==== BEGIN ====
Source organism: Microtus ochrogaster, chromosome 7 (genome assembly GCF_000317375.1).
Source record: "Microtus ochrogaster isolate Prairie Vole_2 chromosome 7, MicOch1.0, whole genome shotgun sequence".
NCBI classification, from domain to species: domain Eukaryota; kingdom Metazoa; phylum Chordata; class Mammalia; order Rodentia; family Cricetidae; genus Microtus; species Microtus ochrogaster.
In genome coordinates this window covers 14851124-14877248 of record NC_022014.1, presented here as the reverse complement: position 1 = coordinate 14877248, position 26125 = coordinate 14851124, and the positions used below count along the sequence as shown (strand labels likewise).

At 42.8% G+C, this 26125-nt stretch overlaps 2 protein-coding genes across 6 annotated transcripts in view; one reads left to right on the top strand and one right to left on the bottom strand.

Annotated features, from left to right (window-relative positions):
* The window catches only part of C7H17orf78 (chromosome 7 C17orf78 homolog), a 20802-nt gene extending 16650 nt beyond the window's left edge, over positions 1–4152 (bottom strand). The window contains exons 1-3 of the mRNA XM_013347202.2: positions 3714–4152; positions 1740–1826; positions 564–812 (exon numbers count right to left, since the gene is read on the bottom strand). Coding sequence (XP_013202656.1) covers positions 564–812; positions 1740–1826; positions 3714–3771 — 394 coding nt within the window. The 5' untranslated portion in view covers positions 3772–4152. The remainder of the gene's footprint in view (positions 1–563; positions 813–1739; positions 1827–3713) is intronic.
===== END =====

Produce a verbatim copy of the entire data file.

Source organism: Microtus ochrogaster, chromosome 7 (genome assembly GCF_000317375.1).
Source record: "Microtus ochrogaster isolate Prairie Vole_2 chromosome 7, MicOch1.0, whole genome shotgun sequence".
NCBI classification, from domain to species: domain Eukaryota; kingdom Metazoa; phylum Chordata; class Mammalia; order Rodentia; family Cricetidae; genus Microtus; species Microtus ochrogaster.
In genome coordinates this window covers 14851124-14877248 of record NC_022014.1, presented here as the reverse complement: position 1 = coordinate 14877248, position 26125 = coordinate 14851124, and the positions used below count along the sequence as shown (strand labels likewise).

At 42.8% G+C, this 26125-nt stretch overlaps 2 protein-coding genes across 6 annotated transcripts in view; one reads left to right on the top strand and one right to left on the bottom strand.

Annotated features, from left to right (window-relative positions):
* The window catches only part of C7H17orf78 (chromosome 7 C17orf78 homolog), a 20802-nt gene extending 16650 nt beyond the window's left edge, over positions 1–4152 (bottom strand). The window contains exons 1-3 of the mRNA XM_013347202.2: positions 3714–4152; positions 1740–1826; positions 564–812 (exon numbers count right to left, since the gene is read on the bottom strand). Coding sequence (XP_013202656.1) covers positions 564–812; positions 1740–1826; positions 3714–3771 — 394 coding nt within the window. The 5' untranslated portion in view covers positions 3772–4152. The remainder of the gene's footprint in view (positions 1–563; positions 813–1739; positions 1827–3713) is intronic.